The RamRig is a compact drilling rig design that is also a fully automated rig with hands-free pipe handling and limited need for personnel to actually perform work on the drillfloor. In some regions around the world, working environment is an important issue for worker safety. Observations by the Norwegian Petroleum Directorate (NPD) about the smaller work area for hardware/human interface have been noted, and future design improvements are already addressing these observations.
The biggest challenge
The first two wells, using the RamRig design, on Norsk Hydro's Oseberg East platform revealed three key areas of improvement. The tripping/drill floor arrangement has already been discussed, fine-tuning of existing equipment, and the third is educating drilling personnel on the new concept. After addressing the mechanical issues and more focused attention to training personnel, the second well showed considerable improvement over the first well - even with increased downtime due to weather.
Increasing understanding of this new drilling concept is the biggest challenge surrounding this technology. Teaching personnel how to take advantage of the improved control systems, data aquisition functions, automatic monitoring and drilling functions, and to use these tools to constantly analyze and improve drilling efficiency and control, is critical to optimizing the design's performance potential.
Normally, a typical drilling crew requires 12-18 months to work efficiently with a new rig. Tjelta estimates that the RamRig's full potential can be realized within 6-12 months since the Bideford Dolphin is already well underway with the learning and familiarization process.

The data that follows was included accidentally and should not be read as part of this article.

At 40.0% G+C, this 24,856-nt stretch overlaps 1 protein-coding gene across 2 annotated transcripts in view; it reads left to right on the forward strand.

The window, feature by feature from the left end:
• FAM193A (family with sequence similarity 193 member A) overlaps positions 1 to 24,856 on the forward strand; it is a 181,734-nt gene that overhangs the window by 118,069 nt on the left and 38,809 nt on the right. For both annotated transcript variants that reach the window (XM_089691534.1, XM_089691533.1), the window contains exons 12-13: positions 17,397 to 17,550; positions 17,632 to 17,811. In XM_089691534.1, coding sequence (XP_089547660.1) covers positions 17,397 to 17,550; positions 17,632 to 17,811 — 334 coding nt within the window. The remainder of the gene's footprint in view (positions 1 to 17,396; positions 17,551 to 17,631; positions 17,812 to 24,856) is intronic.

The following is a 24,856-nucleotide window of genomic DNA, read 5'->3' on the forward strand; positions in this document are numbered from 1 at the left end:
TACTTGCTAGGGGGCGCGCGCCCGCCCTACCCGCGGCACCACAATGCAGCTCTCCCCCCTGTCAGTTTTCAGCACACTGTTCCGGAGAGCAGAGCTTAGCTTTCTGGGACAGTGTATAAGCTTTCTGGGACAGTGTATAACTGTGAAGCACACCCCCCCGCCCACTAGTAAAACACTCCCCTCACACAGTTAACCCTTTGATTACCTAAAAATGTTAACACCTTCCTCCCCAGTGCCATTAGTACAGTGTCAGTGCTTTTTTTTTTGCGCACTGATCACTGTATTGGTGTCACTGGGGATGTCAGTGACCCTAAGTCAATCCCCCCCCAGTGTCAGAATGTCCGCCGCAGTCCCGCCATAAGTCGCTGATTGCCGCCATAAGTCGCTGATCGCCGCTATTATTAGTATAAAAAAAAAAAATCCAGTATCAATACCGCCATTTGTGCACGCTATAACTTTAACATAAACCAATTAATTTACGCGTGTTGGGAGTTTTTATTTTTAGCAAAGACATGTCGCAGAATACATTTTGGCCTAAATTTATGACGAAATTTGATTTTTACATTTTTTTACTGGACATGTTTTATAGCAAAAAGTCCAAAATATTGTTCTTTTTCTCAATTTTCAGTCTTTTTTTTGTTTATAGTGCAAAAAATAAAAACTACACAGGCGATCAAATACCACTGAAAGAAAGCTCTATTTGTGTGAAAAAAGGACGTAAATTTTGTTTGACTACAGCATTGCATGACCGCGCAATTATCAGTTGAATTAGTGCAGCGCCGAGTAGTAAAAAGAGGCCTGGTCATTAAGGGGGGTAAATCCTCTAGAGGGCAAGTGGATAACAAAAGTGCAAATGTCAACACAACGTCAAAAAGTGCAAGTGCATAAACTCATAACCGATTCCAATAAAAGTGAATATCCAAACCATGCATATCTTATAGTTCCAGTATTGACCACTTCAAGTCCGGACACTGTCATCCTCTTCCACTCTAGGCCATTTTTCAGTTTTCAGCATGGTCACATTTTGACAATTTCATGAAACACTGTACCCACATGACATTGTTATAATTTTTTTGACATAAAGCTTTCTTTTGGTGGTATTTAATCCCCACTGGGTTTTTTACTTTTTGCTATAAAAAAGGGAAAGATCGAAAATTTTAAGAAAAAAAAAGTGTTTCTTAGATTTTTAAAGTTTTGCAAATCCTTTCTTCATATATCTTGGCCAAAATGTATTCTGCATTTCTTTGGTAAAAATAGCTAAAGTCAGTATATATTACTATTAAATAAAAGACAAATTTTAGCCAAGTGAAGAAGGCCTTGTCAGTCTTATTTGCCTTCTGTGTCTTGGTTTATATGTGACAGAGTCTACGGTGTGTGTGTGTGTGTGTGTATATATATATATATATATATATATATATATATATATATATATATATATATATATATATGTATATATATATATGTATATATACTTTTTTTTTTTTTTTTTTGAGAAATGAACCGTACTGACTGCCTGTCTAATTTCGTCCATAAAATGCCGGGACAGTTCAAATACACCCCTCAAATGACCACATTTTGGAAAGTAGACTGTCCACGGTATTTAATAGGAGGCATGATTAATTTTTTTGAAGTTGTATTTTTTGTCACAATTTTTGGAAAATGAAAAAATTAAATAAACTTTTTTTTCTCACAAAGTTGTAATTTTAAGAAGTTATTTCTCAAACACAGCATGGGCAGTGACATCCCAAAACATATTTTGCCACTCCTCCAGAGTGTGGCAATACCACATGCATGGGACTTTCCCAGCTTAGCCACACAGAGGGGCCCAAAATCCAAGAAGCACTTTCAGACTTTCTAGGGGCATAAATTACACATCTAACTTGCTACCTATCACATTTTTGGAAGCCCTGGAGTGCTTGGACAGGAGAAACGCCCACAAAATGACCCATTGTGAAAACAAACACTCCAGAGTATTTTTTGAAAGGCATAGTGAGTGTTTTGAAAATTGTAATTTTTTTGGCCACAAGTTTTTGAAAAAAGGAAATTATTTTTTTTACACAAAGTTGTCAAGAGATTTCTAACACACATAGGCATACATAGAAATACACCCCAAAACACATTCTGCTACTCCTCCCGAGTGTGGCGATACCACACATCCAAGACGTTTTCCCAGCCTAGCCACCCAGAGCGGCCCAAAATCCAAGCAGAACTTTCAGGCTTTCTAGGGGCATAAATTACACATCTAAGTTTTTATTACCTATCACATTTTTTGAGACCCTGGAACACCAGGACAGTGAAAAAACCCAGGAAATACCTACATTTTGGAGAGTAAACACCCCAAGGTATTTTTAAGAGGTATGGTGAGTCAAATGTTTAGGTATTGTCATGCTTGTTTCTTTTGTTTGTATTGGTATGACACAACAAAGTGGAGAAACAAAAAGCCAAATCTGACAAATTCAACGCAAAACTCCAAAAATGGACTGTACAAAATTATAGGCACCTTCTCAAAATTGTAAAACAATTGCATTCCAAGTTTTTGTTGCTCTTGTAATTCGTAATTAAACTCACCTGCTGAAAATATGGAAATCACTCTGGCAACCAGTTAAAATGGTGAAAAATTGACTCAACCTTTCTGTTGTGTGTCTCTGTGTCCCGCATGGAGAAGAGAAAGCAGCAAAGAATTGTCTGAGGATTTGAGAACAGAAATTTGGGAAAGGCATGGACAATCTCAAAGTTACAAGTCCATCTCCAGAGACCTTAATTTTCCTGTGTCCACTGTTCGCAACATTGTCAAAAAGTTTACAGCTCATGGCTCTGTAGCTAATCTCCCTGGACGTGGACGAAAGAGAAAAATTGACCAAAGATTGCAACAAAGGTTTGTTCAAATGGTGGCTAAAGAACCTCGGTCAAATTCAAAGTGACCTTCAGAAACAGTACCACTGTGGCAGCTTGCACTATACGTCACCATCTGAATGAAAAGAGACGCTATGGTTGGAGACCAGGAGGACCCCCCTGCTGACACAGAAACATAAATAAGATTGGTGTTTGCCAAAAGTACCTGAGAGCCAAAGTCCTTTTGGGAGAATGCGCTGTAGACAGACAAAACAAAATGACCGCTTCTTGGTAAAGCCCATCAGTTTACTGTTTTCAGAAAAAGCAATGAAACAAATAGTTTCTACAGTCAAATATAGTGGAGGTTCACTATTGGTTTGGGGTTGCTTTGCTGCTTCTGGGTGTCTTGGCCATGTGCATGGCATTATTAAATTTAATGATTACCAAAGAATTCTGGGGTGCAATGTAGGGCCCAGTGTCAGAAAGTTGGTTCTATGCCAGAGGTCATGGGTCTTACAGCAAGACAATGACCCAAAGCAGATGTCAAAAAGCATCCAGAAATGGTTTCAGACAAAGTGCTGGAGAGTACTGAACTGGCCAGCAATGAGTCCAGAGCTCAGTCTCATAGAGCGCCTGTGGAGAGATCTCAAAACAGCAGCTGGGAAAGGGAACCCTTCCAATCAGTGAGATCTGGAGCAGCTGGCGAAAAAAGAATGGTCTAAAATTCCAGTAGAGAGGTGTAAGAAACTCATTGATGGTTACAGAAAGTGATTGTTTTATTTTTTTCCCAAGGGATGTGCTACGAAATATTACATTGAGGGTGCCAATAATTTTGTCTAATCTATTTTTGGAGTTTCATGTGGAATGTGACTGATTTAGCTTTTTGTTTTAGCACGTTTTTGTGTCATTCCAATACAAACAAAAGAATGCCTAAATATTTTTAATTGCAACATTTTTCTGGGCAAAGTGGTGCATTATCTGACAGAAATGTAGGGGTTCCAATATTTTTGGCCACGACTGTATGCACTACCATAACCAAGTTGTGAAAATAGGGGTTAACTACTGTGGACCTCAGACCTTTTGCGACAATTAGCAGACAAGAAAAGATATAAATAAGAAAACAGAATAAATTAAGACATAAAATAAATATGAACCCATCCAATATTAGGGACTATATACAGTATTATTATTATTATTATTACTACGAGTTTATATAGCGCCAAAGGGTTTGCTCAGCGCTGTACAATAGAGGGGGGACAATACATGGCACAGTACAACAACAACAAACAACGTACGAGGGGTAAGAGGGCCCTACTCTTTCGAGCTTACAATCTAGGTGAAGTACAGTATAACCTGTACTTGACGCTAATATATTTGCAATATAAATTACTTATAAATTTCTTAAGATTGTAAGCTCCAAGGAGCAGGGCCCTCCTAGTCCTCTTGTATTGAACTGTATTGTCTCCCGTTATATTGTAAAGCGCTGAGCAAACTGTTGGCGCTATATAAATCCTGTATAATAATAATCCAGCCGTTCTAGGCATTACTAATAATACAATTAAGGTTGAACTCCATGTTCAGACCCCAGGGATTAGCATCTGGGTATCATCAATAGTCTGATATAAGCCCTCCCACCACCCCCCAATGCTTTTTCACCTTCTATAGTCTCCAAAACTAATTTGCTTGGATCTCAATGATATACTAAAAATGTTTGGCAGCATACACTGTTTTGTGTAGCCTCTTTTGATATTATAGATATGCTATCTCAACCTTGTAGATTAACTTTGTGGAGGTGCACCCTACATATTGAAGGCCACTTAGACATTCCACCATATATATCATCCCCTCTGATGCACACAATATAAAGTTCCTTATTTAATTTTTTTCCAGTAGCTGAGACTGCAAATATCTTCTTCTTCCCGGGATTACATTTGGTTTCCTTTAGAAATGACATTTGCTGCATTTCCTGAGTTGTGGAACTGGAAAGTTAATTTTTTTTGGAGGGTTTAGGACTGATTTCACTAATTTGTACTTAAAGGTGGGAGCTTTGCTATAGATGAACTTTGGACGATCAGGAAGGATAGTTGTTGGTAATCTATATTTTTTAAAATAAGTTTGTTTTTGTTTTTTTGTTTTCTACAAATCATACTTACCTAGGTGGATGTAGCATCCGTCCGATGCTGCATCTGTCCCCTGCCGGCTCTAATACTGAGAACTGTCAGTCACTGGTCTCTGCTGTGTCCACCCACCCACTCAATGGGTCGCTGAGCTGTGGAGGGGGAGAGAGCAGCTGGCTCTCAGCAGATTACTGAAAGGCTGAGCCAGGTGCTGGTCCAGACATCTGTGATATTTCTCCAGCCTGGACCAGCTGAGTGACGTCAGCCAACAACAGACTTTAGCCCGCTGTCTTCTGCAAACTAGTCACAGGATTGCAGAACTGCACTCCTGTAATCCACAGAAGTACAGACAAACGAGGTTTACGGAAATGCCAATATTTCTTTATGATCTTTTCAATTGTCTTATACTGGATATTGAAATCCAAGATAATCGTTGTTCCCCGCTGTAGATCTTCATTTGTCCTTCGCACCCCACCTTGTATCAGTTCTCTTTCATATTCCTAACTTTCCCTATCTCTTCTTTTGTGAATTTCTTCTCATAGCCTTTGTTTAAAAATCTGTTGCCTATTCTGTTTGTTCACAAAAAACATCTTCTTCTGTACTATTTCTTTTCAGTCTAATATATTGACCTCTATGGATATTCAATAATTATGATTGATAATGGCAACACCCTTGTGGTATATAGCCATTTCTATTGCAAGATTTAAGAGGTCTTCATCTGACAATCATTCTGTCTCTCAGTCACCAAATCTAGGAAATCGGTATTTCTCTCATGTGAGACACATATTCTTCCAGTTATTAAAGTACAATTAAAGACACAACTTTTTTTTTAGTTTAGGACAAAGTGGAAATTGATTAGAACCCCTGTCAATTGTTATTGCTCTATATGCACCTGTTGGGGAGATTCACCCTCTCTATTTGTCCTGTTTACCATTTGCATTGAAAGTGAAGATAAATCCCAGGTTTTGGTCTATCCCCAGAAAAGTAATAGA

The main improvement area at present is to simplify the current alarm system. Currently, the driller is presented with numerous alarms and drilling feedback data. Some of these are considered to be of low importance and not critical to real-time monitoring and operations. The solution is a change from "alarm signaling" to "information messaging." This is available in real-time as extra information, displayed conveniently for the driller's review.
Systematic experience transfer is a key element in finalizing the remaining four RamRig projects. Experience and operational feedback from completed wells are currently being applied to current projects. The main question in the industry to date has been: "Will the concept work?"
With two rigs now in operation, and four more, both for platform and semisubmersible drilling units, due for operational startup within the next two quarters, the question now is, "When will the second generation RamRig begin development?"
Author's Note: The oil and gas industry's push into deepwater is forcing more development of subsea production, well control, and drilling systems. Designs for seafloor drilling platforms already exist (Offshore Magazine - September 1999). Conventional rig systems will be difficult to adapt to this environment, but the RamRig concept has potential application subsea, since it operates with a closed-loop hydraulic system.